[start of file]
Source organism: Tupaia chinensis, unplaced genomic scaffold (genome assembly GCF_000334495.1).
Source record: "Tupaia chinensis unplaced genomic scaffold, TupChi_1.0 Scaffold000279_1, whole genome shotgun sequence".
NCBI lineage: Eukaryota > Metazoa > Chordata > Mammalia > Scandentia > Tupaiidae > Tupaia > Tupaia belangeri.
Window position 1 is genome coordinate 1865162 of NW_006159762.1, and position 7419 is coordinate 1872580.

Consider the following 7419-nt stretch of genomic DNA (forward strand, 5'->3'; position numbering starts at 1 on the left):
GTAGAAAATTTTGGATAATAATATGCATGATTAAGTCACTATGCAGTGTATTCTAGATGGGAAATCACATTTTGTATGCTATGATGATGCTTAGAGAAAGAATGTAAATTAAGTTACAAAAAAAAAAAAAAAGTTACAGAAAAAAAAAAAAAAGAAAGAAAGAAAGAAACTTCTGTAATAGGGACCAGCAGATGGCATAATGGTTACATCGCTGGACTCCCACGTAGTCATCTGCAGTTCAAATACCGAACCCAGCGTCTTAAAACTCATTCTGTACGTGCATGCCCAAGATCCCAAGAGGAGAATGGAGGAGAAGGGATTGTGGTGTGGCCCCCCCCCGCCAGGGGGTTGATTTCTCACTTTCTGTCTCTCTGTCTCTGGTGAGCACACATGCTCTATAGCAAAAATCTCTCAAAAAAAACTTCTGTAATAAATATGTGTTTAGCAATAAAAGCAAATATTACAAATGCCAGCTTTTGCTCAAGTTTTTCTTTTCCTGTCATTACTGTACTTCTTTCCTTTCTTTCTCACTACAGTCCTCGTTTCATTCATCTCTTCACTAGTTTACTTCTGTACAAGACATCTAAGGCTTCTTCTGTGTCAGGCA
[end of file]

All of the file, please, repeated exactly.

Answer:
Source organism: Tupaia chinensis, unplaced genomic scaffold (genome assembly GCF_000334495.1).
Source record: "Tupaia chinensis unplaced genomic scaffold, TupChi_1.0 Scaffold000279_1, whole genome shotgun sequence".
NCBI lineage: Eukaryota > Metazoa > Chordata > Mammalia > Scandentia > Tupaiidae > Tupaia > Tupaia belangeri.
Window position 1 is genome coordinate 1865162 of NW_006159762.1, and position 7419 is coordinate 1872580.

Consider the following 7419-nt stretch of genomic DNA (forward strand, 5'->3'; position numbering starts at 1 on the left):
GTAGAAAATTTTGGATAATAATATGCATGATTAAGTCACTATGCAGTGTATTCTAGATGGGAAATCACATTTTGTATGCTATGATGATGCTTAGAGAAAGAATGTAAATTAAGTTACAAAAAAAAAAAAAAAGTTACAGAAAAAAAAAAAAAAGAAAGAAAGAAAGAAACTTCTGTAATAGGGACCAGCAGATGGCATAATGGTTACATCGCTGGACTCCCACGTAGTCATCTGCAGTTCAAATACCGAACCCAGCGTCTTAAAACTCATTCTGTACGTGCATGCCCAAGATCCCAAGAGGAGAATGGAGGAGAAGGGATTGTGGTGTGGCCCCCCCCCGCCAGGGGGTTGATTTCTCACTTTCTGTCTCTCTGTCTCTGGTGAGCACACATGCTCTATAGCAAAAATCTCTCAAAAAAAACTTCTGTAATAAATATGTGTTTAGCAATAAAAGCAAATATTACAAATGCCAGCTTTTGCTCAAGTTTTTCTTTTCCTGTCATTACTGTACTTCTTTCCTTTCTTTCTCACTACAGTCCTCGTTTCATTCATCTCTTCACTAGTTTACTTCTGTACAAGACATCTAAGGCTTCTTCTGTGTCAGGCA